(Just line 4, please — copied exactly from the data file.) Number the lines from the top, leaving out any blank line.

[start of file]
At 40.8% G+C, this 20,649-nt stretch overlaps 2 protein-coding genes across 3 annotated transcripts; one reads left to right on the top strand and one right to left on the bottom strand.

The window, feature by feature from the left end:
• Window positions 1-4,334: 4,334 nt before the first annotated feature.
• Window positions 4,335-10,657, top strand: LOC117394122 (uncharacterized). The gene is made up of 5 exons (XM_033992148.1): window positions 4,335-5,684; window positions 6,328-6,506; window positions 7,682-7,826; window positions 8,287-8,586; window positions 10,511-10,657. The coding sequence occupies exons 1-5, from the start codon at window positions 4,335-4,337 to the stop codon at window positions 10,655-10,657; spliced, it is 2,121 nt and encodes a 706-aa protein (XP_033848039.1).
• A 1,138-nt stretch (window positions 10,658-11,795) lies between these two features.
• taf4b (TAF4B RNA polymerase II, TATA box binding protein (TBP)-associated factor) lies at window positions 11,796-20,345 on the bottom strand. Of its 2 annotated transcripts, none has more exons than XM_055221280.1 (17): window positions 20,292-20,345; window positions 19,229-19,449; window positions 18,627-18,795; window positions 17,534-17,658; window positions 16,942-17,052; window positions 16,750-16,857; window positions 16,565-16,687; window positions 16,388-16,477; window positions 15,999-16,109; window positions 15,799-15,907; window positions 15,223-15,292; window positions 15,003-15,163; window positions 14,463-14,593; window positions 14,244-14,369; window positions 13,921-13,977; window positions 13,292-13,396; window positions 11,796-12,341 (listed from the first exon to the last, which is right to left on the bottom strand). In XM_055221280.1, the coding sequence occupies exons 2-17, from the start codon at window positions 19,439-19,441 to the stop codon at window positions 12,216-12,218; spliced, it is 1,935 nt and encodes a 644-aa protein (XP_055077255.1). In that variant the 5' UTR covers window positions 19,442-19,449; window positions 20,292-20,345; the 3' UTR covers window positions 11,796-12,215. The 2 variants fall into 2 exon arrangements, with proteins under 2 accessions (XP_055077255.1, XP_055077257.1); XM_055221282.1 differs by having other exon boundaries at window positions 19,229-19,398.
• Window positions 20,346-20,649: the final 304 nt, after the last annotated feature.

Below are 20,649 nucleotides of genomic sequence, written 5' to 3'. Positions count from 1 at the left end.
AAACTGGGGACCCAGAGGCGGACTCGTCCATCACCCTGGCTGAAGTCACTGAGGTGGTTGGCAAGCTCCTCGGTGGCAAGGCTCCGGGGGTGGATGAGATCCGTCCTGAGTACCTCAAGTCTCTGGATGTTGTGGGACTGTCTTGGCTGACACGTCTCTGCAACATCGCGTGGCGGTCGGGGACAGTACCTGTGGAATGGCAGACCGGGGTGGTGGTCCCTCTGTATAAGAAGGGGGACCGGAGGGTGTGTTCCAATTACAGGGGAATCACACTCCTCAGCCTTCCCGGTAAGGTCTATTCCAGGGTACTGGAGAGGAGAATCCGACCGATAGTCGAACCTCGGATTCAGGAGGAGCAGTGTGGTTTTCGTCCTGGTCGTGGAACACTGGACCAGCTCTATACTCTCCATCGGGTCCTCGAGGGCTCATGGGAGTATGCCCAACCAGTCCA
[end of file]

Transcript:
• Window positions 4,335-10,657, top strand: LOC117394122 (uncharacterized). The gene is made up of 5 exons (XM_033992148.1): window positions 4,335-5,684; window positions 6,328-6,506; window positions 7,682-7,826; window positions 8,287-8,586; window positions 10,511-10,657. The coding sequence occupies exons 1-5, from the start codon at window positions 4,335-4,337 to the stop codon at window positions 10,655-10,657; spliced, it is 2,121 nt and encodes a 706-aa protein (XP_033848039.1).